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 INTRODUCTION when I made some mistakes myself in adding and subtracting. (Personal communication, comments by student of H. Ginsburg, Teachers College, Columbia University, September 2007.) In recent years, however, interest in mathematics as a key aspect of early childhood education has increased across both the policy and the practice communities. In 2000, the National Council of Teachers of Math- ematics (NCTM), in their revision of the 1989 standards for elementary and secondary school mathematics, included prekindergarten for the first time. Also in 2000, a conference of early childhood and mathematics edu- cators was held to focus more explicitly on standards for preschool and kindergarten children (Clements, Sarama, and DiBiase, 2004). In 2002, Good Start, Grow Smart, an early childhood-focused White House initia- tive, resulted in the linking of federal funding to the requirement that all states develop voluntary early learning guidelines in language, literacy, and mathematics. The now-suspended National Reporting System for assessing learning outcomes for children participating in Head Start programs, be- gun in 2002, originally specified four areas of focus for assessment, one of which was early mathematical skills (the other three were language-related: comprehension of spoken English, vocabulary, and letter naming) (National Research Council, 2008). Also in 2002, the National Association for the Education of Young Children and the NCTM approved a joint position statement, “Early Childhood Math: Promoting Good Beginnings,” which included recommendations to guide both policy and practice. In 2006, following on its efforts to improve language and literacy out- comes for the children it serves, the Office of Head Start turned its attention to early mathematics. It convened a mathematics working group composed of parents, local staff, researchers, and other experts in early mathematics learning and has since moved forward on developing strategies for helping Head Start and Early Head Start programs support the early mathematics learning of infants, toddlers, and preschoolers. LEARNING FROM THE RESEARCH Clearly there is growing interest in including mathematics among the learning goals for young children and in improving the teaching of mathe- matics in developmentally appropriate ways. Over the past several decades, significant investments have been made in research on early development and learning, much of which is ripe for examination and synthesis as it ap- plies to early mathematics. In the past decade, the NRC has uncovered and synthesized key aspects of the knowledge about learning and development in early childhood. In the reports From Neurons to Neighborhoods: The Science of Early Child-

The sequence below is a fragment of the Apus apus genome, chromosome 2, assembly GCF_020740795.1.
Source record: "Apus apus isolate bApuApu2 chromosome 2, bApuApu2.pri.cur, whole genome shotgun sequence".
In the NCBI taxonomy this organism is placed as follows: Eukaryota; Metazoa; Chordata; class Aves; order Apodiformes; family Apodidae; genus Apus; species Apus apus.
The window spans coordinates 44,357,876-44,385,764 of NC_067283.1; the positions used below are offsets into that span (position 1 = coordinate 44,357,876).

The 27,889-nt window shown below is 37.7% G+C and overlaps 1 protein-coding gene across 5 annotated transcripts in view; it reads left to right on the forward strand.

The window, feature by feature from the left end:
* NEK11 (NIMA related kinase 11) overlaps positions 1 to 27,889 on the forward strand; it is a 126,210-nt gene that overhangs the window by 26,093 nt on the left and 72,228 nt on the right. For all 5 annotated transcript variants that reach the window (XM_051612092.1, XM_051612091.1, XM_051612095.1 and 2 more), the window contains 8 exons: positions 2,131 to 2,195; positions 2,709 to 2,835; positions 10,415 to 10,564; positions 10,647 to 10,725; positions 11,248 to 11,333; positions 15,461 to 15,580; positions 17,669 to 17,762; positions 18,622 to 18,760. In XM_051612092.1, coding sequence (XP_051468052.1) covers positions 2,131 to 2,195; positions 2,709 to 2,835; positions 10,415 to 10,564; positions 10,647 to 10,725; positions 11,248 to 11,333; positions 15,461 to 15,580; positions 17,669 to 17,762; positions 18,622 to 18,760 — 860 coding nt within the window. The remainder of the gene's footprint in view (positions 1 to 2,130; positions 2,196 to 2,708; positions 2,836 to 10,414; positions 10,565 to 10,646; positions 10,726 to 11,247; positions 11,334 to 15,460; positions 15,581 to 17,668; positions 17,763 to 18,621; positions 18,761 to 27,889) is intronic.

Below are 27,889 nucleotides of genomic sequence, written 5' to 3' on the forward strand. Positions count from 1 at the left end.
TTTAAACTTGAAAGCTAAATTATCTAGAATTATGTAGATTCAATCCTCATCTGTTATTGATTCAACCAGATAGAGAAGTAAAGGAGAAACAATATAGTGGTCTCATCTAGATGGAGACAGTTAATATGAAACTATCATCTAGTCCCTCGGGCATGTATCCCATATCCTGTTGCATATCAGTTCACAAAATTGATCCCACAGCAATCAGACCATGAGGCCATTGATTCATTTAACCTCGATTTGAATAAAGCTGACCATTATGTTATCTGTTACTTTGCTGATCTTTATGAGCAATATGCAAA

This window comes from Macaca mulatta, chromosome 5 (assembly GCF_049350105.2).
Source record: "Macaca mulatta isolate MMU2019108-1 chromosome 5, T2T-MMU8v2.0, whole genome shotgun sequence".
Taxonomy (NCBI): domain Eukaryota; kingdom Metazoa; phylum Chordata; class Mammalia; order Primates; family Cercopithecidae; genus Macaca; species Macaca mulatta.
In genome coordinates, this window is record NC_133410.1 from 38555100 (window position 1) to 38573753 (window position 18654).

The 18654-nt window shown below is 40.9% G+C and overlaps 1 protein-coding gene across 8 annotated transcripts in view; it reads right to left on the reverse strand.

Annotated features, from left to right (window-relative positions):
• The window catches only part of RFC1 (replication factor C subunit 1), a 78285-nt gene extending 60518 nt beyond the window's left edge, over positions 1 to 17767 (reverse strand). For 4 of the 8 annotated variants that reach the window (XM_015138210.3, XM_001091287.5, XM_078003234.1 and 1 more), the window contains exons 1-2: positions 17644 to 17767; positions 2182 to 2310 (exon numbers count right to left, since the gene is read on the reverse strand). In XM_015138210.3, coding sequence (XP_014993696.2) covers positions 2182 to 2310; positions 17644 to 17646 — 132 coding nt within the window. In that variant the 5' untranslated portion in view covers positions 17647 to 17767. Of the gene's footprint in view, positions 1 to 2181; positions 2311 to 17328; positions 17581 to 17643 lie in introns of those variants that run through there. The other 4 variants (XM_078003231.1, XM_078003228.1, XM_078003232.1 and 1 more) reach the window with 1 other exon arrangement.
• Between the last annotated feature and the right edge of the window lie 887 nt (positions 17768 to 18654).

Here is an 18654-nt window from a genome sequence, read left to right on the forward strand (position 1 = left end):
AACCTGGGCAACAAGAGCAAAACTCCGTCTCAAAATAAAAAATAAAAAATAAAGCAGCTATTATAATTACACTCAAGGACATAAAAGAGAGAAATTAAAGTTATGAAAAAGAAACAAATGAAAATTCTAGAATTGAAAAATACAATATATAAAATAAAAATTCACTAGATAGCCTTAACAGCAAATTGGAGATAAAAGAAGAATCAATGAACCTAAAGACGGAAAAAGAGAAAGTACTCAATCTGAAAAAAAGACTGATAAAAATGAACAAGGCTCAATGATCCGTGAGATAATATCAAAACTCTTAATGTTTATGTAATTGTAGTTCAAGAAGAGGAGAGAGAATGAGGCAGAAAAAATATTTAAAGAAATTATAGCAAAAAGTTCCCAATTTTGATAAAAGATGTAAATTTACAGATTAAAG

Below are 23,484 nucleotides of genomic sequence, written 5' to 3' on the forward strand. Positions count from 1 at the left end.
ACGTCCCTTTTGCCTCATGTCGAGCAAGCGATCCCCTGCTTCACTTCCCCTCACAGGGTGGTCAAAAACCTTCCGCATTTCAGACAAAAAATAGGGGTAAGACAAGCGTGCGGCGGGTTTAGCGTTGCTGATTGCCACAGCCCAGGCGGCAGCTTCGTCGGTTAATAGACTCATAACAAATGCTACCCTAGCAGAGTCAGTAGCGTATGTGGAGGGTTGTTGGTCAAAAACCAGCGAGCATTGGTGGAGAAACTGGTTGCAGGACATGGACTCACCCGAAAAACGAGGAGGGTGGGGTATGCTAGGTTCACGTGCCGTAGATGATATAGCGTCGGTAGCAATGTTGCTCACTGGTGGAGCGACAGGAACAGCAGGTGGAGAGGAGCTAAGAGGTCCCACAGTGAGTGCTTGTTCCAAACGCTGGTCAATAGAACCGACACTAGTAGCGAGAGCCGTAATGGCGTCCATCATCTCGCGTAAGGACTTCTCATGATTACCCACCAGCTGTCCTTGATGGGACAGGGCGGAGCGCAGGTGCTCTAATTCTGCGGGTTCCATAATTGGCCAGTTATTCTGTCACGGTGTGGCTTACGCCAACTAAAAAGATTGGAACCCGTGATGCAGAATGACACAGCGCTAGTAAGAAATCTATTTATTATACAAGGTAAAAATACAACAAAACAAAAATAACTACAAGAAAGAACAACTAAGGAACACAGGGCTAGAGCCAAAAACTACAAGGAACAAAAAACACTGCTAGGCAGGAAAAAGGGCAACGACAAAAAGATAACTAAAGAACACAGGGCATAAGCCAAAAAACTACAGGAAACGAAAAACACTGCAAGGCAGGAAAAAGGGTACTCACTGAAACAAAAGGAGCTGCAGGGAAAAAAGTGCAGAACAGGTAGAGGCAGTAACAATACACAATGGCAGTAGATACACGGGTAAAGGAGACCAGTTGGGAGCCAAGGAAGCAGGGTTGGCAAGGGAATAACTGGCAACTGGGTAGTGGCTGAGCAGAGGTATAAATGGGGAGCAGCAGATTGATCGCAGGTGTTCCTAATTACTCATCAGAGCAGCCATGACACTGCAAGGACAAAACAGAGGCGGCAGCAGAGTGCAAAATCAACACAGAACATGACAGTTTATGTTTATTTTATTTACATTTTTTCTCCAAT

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10 MATHEMATICS LEARNING IN EARLY CHILDHOOD hood Deelopment (National Research Council and Institute of Medicine, 2000) and Eager to Learn: Educating Our Preschoolers (National Research Council, 2001b) the NRC directed its attention to early childhood institu- tions, their financing or lack of same, considerations of health and nutri- tion, and the social, emotional, and cultural components of this territory as they also focused special attention on early literacy. The report Early Childhood Assessment: Why, What, and How (National Research Council, 2008) identifies important outcomes for children from birth to age 5 and outlines the quality and purposes of developmental assessments. Although mathematics received attention to some degree in these studies, it was not a central focus of this work. The NRC study that resulted in the report How People Learn (National Research Council, 1999) drew on a large body of research in cognition to offer a set of powerful findings about teaching and learning at all levels and all subjects that, since its publication, have rippled across the research community. The most recent follow-on publication, How Students Learn: History, Mathematics, and Science in the Classroom (National Research Council, 2005a), provides several concrete examples of how this research on student learning can translate into improved practice, including one example in early childhood mathematics. Some additional examples of research in this territory also surfaced in Mathematical and Scientific De- elopment in Early Childhood (National Research Council, 2005b), which captures the discussion at an NRC workshop. The previously mentioned report, Adding It Up (National Research Council, 2001a), synthesized the research on mathematics learning in prekindergarten through eighth grade and provided advice to educators, researchers, publishers, policy makers, and parents. Taken together, these prior initiatives have helped set the stage for an in-depth examination of early learning in mathematics. THE COMMITTEE’S CHARGE In order to synthesize and distill the key lessons from the relevant research, the NRC established the Committee on Early Childhood Math- ematics in 2007. The majority of support for the study was provided by the Office of Head Start, under the auspices of the U.S. Department of Health and Human Services; supplementary funding was also provided by the National Institute of Child Health and Human Development, the Ewing Marion Kauffman Foundation, and the NRC. In recognition of the interdisciplinary nature of this work, the committee consists of experts in mathematics, psychology, neuroscience, early childhood education, and teacher education, as well as early childhood practitioners and policy mak- ers. The committee worked on the study over an 18-month period. The committee charge is as follows: